Here are five articles from my Evernote archives, with the year they were first published in parentheses. Since blog posts pass by our attention and tend to fade into obscurity pretty fast, I thought it might be helpful to resurrect some helpful posts I’ve encountered along the way.

Last week I linked to an article about being a post-programming church. Here’s a followup giving some strategies for doing this by Bobby Jamieson. (2012)

One of the things younger guys have to decide is how they will respond to requests from people outside the church to do weddings. I’ll write about this at some point, but my policy ended up being I would only do weddings for people who were part of our church. But even with that policy, you’re going to have people who profess Christ who want to marry someone who isn’t a believer. By that time an article like this may be too late. But maybe it won’t, and maybe you’ll find someone dating an unbeliever and be able to talk to them before they make a mistake. Kathy Keller, Tim Keller’s wife. Wrote this piece. (2012)

Jonathan Leeman wrote a helpful article on a proper understanding of conversion and its relationship to pastoral work. (2012)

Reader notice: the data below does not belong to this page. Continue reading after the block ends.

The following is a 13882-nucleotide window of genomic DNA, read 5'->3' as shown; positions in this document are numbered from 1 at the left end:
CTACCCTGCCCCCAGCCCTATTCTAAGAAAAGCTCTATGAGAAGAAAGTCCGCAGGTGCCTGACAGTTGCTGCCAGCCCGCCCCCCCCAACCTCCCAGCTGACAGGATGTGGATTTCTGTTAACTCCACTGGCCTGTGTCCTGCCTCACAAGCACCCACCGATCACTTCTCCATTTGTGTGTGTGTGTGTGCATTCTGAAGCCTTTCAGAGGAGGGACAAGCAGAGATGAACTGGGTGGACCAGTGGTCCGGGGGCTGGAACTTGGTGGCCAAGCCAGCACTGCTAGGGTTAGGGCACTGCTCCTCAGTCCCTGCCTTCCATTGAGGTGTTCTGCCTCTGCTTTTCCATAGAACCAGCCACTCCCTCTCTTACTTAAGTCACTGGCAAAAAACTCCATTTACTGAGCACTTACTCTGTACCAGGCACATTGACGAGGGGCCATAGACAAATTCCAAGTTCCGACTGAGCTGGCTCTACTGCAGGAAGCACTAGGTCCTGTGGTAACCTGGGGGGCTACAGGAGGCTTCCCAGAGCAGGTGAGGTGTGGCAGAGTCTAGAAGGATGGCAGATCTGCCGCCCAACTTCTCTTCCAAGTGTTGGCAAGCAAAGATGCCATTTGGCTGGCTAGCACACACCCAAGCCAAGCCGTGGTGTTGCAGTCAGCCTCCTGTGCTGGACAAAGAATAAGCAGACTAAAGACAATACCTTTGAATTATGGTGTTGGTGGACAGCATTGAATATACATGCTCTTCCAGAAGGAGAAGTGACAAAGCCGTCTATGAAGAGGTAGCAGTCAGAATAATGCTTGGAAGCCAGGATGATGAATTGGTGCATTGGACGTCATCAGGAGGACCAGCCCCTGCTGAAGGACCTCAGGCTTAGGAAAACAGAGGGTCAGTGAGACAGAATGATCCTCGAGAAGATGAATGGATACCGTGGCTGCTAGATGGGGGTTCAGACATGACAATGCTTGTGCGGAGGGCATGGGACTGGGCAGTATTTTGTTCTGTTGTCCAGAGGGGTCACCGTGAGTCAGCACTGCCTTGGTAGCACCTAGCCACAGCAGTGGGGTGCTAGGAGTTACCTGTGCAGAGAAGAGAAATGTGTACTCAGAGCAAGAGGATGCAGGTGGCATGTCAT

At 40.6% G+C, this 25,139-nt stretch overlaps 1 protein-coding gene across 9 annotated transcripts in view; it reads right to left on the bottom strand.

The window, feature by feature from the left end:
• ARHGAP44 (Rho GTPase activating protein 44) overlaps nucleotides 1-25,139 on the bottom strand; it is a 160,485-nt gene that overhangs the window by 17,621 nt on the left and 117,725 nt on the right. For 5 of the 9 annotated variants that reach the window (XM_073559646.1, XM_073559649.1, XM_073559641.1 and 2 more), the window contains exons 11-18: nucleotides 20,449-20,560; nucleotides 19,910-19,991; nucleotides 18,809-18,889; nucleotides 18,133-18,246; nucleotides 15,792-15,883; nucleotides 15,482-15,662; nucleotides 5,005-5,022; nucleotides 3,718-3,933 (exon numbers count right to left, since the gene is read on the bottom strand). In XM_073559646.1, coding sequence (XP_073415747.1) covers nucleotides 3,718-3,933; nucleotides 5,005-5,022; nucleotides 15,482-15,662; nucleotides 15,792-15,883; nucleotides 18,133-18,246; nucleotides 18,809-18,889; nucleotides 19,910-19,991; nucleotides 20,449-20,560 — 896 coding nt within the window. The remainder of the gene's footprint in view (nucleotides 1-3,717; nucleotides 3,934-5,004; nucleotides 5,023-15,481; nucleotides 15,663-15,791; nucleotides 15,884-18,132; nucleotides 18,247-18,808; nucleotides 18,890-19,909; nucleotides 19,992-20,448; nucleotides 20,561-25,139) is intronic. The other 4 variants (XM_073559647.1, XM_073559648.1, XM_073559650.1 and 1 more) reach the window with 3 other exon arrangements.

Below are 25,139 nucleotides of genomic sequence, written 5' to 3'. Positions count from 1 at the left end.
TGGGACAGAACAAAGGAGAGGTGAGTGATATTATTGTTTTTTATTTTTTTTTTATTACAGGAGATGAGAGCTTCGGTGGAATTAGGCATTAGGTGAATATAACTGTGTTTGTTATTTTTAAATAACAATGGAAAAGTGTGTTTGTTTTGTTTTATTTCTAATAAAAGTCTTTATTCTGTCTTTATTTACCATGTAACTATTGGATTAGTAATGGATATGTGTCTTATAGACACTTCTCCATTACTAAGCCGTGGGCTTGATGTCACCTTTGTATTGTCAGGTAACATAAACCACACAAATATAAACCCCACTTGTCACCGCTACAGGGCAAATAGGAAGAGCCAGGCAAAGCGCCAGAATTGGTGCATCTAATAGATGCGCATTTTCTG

Here’a an article to share on the great themes of the Old Testament prophets. If you’re doing a Bible survey or preaching from the prophetic books, this might be worth reading. (2012)

I hope you never have to deal with younger family that just lost its father or mother, but tragedies strike Christians too. Brian Croft wrote an article that give some good counsel if you’re ever in that position. (2012)

I hope you have a great weekend!

Leave a Reply

Fill in your details below or click an icon to log in: Logo

You are commenting using your account. Log Out /  Change )

Google photo

You are commenting using your Google account. Log Out /  Change )

Twitter picture

You are commenting using your Twitter account. Log Out /  Change )

Facebook photo

You are commenting using your Facebook account. Log Out /  Change )

Connecting to %s

This site uses Akismet to reduce spam. Learn how your comment data is processed.